The world would be a lesser place without Kandi’s Land!

    1. I’m speechless, without speech! I simply do not know what to say, so sometimes the simplest words are the most effective….thank you from the bottom of my heart, dear!!

  3. As another of those possibly being referred to above, from the other side of the world I can only concur with all of the comments posted. This place is cool and populated by great people. I agree with Teresa around closer interaction; I love having those one on one conversations where you can talk about and share things you may not necessarily want to post in public. Perhaps some way to do that would be great as not everyone wants to share their email address.
    The only issue going forward is keeping this as a site where those who do this as a craft and those with a deeper need, at whatever level, still feel it is ‘their’ place. I’ve seen that difference destroy other sites.
    But, with the awesome efforts Kandi has made, and with the quality of the people here, I don’t see that as a problem!
    And while I agree with Theresa on the sugar-coating comment, I still want some sugar – if what we do isn’t fun too then why do we do it? I’ve sent Kandi some stories written from the direction of fun, but with a message. I hope I can make a positive contribution to this site too.

    1. One thing I have been very good at here, on my Flickr page and on Facebook, I generally don’t get the “creeps” and I do not get into arguments with critical people.

      One reason, I do not suffer fools. Two, I block anything that doesn’t fit and as such I get feedback and a sense of community with the right people.

      I am working on all of that on this and the new site, but I am not going to lie, my technical weaknesses are slowing down my progress as I have soooo much to learn!

  4. I agree with Teresa and totally agree with Amanda. As possibly one of those referred to above, from the other side of the world, I have to say this place is cool and populated by great people. Excellent work Kandi! But I too, like Teresa, (if I read your comment correctly), like the one on one interaction; sometimes there are things you only want to share offline, and not everyone is comfortable with swapping email addresses. So if that happens in the future it would be great!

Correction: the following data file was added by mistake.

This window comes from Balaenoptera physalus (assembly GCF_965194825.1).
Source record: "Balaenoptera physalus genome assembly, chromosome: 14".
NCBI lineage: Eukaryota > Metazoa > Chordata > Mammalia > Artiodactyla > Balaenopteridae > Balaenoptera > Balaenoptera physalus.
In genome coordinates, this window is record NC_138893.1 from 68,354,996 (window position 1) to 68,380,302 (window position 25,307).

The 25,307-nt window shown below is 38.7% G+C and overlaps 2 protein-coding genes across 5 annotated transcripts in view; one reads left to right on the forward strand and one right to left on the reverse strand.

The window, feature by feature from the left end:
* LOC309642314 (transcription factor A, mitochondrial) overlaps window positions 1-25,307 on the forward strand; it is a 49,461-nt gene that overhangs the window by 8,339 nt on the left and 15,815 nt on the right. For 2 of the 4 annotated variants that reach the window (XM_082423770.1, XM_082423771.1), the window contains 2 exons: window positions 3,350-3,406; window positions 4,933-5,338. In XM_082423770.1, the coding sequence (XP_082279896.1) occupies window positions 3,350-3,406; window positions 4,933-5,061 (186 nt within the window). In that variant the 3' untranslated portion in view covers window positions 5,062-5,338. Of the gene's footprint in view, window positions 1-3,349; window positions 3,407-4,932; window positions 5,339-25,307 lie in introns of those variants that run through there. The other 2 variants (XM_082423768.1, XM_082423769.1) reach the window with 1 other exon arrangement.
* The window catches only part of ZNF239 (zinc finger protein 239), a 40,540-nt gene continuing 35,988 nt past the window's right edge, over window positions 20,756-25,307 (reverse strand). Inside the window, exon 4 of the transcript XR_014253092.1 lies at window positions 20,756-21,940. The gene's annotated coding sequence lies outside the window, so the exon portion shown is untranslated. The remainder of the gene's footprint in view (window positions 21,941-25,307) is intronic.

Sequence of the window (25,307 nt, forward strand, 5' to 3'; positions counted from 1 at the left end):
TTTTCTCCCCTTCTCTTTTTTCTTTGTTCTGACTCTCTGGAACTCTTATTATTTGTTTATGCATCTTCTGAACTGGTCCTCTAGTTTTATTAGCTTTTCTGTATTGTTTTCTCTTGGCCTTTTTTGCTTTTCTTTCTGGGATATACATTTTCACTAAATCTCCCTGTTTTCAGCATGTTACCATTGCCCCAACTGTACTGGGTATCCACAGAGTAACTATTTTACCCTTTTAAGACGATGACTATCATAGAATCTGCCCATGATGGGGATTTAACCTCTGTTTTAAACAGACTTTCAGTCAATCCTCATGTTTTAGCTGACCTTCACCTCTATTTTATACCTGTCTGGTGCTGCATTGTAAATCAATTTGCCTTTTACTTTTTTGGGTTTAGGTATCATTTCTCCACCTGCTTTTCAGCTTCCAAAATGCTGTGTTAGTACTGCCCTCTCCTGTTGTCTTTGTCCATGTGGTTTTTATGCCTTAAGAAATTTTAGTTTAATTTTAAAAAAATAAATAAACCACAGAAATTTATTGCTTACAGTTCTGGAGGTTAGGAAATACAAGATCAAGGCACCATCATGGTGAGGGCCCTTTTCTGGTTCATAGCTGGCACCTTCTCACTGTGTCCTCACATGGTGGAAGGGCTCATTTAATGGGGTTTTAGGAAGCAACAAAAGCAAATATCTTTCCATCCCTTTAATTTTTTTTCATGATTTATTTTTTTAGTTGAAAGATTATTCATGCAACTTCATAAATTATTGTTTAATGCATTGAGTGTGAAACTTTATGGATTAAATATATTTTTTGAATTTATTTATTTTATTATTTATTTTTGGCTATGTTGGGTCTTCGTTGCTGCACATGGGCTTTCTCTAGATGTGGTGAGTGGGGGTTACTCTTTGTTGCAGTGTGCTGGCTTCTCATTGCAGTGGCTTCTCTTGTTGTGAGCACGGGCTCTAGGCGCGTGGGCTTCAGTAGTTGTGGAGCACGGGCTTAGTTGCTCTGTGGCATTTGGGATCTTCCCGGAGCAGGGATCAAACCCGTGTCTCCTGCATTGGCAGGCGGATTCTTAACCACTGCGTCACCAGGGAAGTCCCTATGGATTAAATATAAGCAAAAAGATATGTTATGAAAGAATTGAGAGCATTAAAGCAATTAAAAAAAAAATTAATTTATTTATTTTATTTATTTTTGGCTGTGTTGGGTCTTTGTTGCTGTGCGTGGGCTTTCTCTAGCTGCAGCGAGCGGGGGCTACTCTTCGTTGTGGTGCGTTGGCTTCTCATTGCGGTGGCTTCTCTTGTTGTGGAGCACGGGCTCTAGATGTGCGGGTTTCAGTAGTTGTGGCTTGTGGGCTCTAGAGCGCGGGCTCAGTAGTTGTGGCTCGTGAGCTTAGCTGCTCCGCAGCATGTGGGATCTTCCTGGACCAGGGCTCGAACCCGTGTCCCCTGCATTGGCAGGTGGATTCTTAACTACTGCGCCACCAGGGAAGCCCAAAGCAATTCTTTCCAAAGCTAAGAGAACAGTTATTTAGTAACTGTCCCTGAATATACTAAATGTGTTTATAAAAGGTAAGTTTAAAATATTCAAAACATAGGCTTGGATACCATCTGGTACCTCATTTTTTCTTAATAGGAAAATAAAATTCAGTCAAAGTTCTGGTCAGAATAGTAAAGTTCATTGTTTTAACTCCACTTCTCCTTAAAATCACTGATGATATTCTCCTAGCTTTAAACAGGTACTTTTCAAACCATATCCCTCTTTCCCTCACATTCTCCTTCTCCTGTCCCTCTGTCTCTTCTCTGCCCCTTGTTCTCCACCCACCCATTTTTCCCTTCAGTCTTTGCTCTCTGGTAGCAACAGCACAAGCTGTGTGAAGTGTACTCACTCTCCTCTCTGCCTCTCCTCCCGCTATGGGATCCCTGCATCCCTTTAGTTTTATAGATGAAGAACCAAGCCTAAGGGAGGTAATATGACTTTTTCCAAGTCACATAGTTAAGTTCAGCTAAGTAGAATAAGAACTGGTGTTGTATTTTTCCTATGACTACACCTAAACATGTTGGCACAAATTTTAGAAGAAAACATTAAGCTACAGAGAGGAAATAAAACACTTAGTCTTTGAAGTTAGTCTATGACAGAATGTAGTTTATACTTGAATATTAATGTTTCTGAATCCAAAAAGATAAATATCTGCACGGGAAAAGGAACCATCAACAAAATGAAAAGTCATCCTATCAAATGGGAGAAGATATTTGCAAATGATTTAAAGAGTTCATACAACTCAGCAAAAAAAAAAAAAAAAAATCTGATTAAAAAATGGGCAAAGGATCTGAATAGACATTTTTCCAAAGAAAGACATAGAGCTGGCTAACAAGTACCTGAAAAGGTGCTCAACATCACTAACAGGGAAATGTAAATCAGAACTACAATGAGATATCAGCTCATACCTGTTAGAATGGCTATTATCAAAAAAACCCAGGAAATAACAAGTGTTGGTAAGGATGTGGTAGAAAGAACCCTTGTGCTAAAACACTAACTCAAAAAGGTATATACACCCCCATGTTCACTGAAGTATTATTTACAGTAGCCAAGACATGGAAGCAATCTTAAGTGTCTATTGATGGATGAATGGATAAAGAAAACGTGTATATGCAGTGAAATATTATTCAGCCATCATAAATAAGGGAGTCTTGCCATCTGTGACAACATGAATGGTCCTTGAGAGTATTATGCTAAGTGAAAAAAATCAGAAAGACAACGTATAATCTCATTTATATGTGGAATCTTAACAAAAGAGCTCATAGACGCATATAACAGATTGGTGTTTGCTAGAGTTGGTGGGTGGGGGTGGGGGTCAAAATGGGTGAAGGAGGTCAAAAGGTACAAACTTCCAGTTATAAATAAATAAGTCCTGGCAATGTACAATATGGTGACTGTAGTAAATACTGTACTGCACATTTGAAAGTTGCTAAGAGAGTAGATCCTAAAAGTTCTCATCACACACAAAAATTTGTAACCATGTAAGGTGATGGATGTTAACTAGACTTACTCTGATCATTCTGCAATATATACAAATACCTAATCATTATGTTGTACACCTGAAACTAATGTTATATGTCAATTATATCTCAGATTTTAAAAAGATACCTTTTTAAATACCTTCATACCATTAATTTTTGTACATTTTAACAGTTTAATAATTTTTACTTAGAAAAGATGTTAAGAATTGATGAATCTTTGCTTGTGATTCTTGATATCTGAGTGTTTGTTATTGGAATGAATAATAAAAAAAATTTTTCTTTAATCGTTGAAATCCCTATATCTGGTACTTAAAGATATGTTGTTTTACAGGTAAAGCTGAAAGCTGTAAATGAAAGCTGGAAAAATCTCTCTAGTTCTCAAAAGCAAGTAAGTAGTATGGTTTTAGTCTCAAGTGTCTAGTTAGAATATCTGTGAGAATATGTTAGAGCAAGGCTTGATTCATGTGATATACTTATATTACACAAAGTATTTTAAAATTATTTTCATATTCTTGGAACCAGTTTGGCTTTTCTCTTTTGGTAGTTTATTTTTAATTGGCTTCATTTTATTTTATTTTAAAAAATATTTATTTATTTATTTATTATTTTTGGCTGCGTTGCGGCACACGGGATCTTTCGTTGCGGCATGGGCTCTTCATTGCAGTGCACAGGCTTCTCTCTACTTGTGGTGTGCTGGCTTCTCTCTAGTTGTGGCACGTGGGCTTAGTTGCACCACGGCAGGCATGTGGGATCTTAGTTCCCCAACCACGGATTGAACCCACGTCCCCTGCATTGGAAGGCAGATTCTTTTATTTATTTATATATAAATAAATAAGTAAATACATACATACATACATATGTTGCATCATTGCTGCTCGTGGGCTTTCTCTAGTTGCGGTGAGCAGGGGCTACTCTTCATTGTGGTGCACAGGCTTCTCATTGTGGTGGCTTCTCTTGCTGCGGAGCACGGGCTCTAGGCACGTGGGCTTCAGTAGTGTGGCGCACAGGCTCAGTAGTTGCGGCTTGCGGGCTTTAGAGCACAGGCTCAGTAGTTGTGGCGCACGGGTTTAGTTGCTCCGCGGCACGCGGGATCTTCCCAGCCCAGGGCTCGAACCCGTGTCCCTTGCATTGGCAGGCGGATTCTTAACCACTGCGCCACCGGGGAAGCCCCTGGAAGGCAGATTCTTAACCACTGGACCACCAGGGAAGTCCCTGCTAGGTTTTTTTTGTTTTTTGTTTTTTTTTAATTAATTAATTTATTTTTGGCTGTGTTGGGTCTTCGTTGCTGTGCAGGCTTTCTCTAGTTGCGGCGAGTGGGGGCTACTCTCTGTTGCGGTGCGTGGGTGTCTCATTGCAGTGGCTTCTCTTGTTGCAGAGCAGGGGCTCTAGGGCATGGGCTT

The challenge though is getting the content balance between those of us who see this as a craft, for want of a better description, and those who are in a different place, at whatever level. I’ve seen getting the right balance destroy other sites in the past.
    I don’t think that will happen here though!
    I don’t see any sign of sugar coating but that said, I want some sugar too! If this isn’t fun then why are we here?
    I’ve written some contributions for Kandi that I hope strike a balance between entertaining and maybe a bit educational. Or at the very least, a list of the things I’ve done wrong in the hope others may avoid them! Hopefully they fit here.
    I’m really looking forward to watching how this place develops and grows.
    Top stuff Kandi!

  5. Amanda,
    That’s a very interesting comment on validation . It’s only natural a CDer who only has the possibilty to dress occasionally will enjoy receiving praise but as you say their motive may not be totally clear . Hence my comment to Kandi about sugar coating , false praise is worse than no praise at all . Again Kandi points out that my road is different to some other members , not receiving praise is more of a compliment to me because it means I have been accepted as a woman . The last time I was told I looked great was a from a gay neighbour , I quietly thanked him and moved the conversation along .

    The subject of validation came up with my gender counsellor , I posed her the question of only using her for validation ? As a professional she was ready for that one put my mind at ease on that point .

    Forums are useful if used in the correct way , i made my first contact with a friend who invited me to their trans meetings but I fell foul of moderators through their hypocrisy and was banned .

    1. “not receiving praise is more of a compliment to me because it means I have been accepted as a woman”

      Perfectly said! Exactly!!

      I have written many, many times about my not passing and the proof being I get a bunch of compliments. My reasoning was always if I passed, then I would not get such compliments.

      You absolutely helped me make that point. Thanks Terri!!

  6. Kandi, thanks so much for including my comment in your post. It is nice to know with our comments we can show to others that we are not alone and it is “ok” to be our authentic selves!
    -Christina Cross

  7. I agree with Christina. If placing my short blurb in your post helps even one CD to live more comfortably with their femme self, I’d be a happy camper. Thanks Kandi.